Flynn keeps things moving, but the big flaw in the story is the pacing. The rescue/revenge mission in the Philippines is clearly a secondary (and independent) plot, yet it dominates over half the book. By the time Rapp gets involved in the main story, it is already around page 300. That's a long time to get the story to kick into full gear, and it's only Flynn's adept writing that is able to overcome this problem.
While it is not essential, it is helpful to have read the other in the Mitch Rapp series to fully enjoy this book. While not exceptional enough to merit five stars, this novel is a solid four star effort and a good way to be entertained for a few hours....more info
- Flynn Makes a Good Point
I found this book to be very moving and exciting. Above all I think Flynn makes a good point about the need to be supportive of those who risk their lives for this country. Overall it was an enjoyable read....more info
- CIA Anti-Terrorist Advisor Mitch Rapp Has More Adventures
The reader is confronted with a rather wimpy Democrat President who had the good sense to bring in as an Advisor Mitch Rapp, a real all-star hero. The book starts off with an ill fated attempt by a Navy Seal team to rescue an American family being held by the Abu Sayyaf guerrillas. The enemy was tipped off by a corrupt Philippine general. The Seals were ambushed. Rapp comes into the picture and carries out a successful rescue operation that dispenses with the general. The story then shifts to the middle-east (Israel,Palestine, Saudi's). A somewhat sympathetic character is the Palestinian terrorist David who orchestrates some very clever plots. Irene Kennedy, the CIA Director is fighting the good battle. Rapp's wife, a tv reporter is a bit too much. It's hard to imagine a guy like Mitch Rapp going for her. Anyway,it's a fairly good read. ...more info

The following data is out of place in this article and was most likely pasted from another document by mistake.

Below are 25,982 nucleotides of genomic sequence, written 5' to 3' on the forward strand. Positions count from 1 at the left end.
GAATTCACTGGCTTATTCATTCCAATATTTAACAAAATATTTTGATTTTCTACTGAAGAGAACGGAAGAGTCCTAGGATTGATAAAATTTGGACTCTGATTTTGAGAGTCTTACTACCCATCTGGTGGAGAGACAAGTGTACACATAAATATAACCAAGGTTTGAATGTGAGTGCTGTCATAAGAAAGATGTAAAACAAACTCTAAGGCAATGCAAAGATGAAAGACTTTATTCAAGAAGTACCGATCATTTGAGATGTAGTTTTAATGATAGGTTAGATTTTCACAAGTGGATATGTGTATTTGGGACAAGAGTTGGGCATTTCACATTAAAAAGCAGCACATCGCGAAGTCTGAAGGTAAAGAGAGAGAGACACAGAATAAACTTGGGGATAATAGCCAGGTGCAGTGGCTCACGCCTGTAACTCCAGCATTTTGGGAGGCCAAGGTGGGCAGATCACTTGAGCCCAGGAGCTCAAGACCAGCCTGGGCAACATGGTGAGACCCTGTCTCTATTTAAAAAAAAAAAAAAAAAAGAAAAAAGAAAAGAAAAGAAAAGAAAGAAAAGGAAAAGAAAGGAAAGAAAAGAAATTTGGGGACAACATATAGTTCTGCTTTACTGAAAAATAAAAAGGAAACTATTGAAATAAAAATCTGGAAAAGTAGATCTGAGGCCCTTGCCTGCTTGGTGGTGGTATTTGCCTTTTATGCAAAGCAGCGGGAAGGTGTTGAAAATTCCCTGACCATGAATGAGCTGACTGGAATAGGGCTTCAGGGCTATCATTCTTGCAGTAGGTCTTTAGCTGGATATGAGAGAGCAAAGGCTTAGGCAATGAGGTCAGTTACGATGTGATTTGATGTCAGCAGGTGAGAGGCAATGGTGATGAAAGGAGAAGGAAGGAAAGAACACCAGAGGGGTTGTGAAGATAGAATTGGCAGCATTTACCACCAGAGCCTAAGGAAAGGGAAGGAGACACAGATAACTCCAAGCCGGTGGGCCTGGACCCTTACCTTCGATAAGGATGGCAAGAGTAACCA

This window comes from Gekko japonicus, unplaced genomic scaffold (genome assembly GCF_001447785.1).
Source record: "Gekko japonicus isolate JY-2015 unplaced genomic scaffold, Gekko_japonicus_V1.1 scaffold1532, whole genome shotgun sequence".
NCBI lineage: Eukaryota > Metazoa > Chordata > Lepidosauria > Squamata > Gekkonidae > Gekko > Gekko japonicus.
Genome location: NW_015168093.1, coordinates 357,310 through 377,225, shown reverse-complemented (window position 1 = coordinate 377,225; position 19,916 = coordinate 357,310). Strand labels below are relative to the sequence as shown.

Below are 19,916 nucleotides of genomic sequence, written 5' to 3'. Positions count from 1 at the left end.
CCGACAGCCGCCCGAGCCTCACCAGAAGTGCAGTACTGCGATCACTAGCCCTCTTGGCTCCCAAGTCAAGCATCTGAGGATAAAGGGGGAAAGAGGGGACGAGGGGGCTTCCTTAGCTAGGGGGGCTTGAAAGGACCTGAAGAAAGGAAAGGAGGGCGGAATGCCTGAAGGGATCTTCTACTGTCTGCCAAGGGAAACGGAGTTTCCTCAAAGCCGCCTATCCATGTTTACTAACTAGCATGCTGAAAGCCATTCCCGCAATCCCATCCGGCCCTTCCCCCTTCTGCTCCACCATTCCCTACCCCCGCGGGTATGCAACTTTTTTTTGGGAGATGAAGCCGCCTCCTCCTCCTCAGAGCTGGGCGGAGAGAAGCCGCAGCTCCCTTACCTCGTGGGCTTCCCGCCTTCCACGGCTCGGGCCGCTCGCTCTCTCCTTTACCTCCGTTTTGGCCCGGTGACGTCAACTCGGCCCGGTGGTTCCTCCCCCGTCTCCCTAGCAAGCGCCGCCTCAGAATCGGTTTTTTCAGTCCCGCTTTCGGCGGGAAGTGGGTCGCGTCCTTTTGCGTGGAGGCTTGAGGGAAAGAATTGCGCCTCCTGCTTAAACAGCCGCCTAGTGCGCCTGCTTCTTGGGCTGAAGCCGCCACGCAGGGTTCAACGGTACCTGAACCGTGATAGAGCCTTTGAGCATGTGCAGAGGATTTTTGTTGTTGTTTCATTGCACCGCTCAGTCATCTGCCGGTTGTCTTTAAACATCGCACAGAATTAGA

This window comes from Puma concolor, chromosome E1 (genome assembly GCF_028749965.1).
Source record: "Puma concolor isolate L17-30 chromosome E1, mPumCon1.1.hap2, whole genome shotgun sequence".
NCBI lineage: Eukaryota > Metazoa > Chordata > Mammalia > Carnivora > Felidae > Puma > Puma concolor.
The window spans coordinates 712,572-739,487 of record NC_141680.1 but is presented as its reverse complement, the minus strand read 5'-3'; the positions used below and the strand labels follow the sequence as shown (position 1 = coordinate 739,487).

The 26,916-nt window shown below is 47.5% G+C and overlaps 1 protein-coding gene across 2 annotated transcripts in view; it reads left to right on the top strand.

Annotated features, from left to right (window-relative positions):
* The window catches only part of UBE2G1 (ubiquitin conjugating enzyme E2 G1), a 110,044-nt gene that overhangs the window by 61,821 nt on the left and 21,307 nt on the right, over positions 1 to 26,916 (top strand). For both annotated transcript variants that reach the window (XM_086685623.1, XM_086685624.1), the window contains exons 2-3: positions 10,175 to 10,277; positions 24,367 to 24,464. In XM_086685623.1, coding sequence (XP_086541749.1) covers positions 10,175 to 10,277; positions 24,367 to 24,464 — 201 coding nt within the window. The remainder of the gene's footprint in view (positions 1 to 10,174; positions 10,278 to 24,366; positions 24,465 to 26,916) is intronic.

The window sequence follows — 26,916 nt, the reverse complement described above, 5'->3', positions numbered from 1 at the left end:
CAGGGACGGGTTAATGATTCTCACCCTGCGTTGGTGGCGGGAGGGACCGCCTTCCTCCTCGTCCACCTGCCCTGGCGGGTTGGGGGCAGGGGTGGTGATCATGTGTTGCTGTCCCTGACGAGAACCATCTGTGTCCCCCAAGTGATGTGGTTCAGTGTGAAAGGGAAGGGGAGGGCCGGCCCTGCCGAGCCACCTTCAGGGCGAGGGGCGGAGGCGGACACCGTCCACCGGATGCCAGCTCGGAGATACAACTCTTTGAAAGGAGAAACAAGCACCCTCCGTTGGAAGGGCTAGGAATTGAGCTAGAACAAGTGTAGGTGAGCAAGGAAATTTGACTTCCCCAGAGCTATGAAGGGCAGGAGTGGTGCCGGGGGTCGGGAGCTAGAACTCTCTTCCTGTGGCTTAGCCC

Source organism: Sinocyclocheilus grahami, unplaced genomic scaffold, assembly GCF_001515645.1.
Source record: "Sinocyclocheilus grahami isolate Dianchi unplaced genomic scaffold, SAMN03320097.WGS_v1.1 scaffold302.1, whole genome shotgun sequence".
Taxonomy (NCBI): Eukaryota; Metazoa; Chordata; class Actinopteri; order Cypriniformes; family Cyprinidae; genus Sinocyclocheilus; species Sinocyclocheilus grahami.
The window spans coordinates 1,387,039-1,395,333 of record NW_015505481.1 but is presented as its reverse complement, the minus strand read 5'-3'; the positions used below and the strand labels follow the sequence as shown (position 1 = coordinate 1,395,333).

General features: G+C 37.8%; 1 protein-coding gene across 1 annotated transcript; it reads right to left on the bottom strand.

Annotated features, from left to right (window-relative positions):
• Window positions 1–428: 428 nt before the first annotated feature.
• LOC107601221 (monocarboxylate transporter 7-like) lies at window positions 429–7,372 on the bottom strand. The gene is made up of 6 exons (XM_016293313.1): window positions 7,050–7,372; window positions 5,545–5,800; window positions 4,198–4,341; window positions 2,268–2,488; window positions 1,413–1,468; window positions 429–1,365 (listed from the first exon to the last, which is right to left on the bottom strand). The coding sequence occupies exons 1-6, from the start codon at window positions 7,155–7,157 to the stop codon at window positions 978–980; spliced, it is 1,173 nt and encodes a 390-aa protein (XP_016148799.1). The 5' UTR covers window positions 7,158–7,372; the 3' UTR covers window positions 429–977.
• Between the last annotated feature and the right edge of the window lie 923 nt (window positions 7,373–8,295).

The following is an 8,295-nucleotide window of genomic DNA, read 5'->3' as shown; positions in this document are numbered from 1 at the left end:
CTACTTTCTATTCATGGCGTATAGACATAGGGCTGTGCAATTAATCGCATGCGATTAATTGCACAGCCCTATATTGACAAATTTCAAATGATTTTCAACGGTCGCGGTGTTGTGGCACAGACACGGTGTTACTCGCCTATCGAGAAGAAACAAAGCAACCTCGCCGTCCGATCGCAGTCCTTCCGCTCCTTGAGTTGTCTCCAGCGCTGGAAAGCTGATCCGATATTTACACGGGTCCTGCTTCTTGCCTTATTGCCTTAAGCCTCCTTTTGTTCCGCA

- a lukewarm thriller with a pathetic marriage